Why Latinos Have Low Rates Of ADHD

Little boy in red looking up at cameraThe Latino community has put a stigma on mental conditions for a very long time. Any type of mental condition is looked at as “crazy” with a lack of mental strength, a piece of bodily function that is taken for granted. “No te pasa nada,” says your mother or father when you fall or hurt yourself. This philosophy falls under the same category for mental illness.

The image of strength is held up high. There’s nothing wrong with you, your family says because you can control your mind and keep everything in order. But what many don’t understand, nor do they want to think about, is the fact that there are many health conditions that don’t necessarily constitute an individual as “crazy,” but can affect behavior and attention span, like attention deficit hyperactivity disorder, or ADHD.

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Over the past few years, it has been noted that Latinos are diagnosed at half the rate of non-Latinos, which baffles many health professionals in the field. The dissection of the reasoning behind this is complicated. Some people may not have the funds or capacities to have their children tested for the disorder while many others may not even realize that something is wrong.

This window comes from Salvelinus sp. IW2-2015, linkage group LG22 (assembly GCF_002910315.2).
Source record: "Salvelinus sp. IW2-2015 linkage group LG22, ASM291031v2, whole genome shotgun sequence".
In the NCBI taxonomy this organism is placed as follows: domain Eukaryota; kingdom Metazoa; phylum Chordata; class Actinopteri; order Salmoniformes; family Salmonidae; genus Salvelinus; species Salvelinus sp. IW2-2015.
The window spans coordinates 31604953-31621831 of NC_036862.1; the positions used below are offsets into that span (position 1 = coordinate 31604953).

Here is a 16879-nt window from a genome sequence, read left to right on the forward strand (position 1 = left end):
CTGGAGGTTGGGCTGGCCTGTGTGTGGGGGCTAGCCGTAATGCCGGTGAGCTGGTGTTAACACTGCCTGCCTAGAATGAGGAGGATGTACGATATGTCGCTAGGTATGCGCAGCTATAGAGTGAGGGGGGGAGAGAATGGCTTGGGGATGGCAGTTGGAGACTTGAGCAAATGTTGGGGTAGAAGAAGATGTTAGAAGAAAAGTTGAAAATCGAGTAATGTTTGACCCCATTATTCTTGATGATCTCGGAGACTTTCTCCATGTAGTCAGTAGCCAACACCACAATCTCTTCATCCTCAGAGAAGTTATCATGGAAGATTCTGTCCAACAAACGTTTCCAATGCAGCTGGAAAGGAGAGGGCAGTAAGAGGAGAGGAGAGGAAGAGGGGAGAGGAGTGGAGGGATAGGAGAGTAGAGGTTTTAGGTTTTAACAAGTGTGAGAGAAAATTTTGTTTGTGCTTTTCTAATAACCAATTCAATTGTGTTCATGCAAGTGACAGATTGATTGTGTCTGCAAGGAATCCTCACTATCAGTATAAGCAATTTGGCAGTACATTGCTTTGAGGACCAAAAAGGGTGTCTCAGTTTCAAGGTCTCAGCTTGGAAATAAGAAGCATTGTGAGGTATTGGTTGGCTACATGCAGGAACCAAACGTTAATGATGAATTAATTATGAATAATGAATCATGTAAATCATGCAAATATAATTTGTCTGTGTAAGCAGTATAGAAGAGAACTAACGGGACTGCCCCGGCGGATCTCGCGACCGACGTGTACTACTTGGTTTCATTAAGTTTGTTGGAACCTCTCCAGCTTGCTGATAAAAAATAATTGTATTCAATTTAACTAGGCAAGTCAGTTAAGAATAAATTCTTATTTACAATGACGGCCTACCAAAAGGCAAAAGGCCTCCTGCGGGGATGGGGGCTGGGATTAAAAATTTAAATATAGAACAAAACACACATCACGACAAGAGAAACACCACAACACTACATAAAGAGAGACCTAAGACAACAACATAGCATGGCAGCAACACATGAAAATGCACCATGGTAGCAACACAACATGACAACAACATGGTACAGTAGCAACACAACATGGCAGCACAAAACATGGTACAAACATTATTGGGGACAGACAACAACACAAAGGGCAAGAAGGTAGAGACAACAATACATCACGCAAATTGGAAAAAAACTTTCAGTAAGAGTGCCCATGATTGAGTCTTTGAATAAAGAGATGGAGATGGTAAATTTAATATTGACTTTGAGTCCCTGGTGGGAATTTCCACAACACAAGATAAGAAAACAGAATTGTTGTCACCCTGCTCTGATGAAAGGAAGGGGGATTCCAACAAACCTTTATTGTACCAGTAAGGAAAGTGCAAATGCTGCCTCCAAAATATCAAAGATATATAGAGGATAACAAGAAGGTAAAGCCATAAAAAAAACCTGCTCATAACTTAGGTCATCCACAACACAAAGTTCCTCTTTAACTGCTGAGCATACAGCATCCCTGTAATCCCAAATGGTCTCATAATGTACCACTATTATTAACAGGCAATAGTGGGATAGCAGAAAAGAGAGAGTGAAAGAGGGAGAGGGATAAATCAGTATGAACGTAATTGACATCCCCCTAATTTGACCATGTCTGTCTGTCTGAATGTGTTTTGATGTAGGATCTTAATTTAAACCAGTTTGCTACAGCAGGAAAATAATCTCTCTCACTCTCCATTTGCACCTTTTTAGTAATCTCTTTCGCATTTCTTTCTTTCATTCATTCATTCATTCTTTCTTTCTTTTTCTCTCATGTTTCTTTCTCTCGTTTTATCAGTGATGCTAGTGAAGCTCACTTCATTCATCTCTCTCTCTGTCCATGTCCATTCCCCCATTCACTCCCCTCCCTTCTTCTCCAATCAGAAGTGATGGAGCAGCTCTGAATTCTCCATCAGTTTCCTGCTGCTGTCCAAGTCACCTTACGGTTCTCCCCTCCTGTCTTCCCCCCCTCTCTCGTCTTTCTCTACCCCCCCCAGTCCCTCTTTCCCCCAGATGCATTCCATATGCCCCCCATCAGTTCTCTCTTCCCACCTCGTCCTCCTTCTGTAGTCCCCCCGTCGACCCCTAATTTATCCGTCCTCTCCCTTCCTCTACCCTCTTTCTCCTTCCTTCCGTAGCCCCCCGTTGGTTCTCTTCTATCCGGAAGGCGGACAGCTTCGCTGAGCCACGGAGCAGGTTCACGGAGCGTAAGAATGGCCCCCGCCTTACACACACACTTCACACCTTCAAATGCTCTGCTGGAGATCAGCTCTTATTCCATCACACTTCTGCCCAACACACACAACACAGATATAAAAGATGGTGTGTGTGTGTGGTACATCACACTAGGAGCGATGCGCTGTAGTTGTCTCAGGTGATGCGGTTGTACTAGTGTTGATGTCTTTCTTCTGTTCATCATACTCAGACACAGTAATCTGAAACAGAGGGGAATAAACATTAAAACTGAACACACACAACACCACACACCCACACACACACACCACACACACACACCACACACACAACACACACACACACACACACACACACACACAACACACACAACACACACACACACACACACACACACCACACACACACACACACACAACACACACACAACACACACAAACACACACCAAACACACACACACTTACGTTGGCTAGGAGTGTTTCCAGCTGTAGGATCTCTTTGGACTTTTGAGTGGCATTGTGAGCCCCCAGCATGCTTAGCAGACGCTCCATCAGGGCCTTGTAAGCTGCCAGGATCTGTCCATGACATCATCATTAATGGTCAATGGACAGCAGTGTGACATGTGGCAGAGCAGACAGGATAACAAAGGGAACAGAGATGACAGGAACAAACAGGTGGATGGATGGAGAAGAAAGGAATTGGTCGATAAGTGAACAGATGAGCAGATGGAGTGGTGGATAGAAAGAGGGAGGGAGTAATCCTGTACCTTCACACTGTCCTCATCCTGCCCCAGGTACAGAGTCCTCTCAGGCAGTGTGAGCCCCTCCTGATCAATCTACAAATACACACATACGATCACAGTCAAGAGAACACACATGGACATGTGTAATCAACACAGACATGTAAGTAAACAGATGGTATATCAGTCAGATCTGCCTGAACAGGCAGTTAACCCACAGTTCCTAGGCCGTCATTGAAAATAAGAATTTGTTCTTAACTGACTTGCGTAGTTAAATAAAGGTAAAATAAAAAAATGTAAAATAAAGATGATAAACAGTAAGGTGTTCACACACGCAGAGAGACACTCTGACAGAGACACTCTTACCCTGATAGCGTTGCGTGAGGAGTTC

Many others, though, choose to go against the idea of treating such a condition. Since nothing is physically wrong with their child, they don’t feel any type of pressure to have them on medication or even consulted by a specialist in the field. Since many Latinos would much rather have natural remedies than taking pills, they feel the same about their children. They don’t feel it necessary to give their son or daughter any extra medication if it isn’t necessarily needed for something dire.

There are many other worse conditions that people have had to endure. Hyperactivity does not fall into the “serious” category, although it should be paid attention to due to repercussions later in life, especially among children.

Children with ADHD end up having a hard time in school, affecting their education and their success in school. Because children often daydream or have a hard time paying attention to what is being presented to them, they have a hard time following and completing instructions and homework.

Children also lack focus with ADHD. They get distracted easily and find it hard to complete tasks at home.

If your child shows the following symptoms, they should see a doctor.

Difficulty paying attention
Frequently daydreaming
Difficulty following through on instructions and apparently not listening
Frequently has problems organizing tasks or activities
Frequently forgetful and loses needed items, such as books, pencils or toys
Frequently fails to finish schoolwork, chores or other tasks
Easily distracted
Frequently fidgets or squirms
Difficulty remaining seated and seemly in constant motion
Excessively talkative
Frequently interrupts or intrudes on others’ conversations or games
Frequently has trouble waiting for his or her turn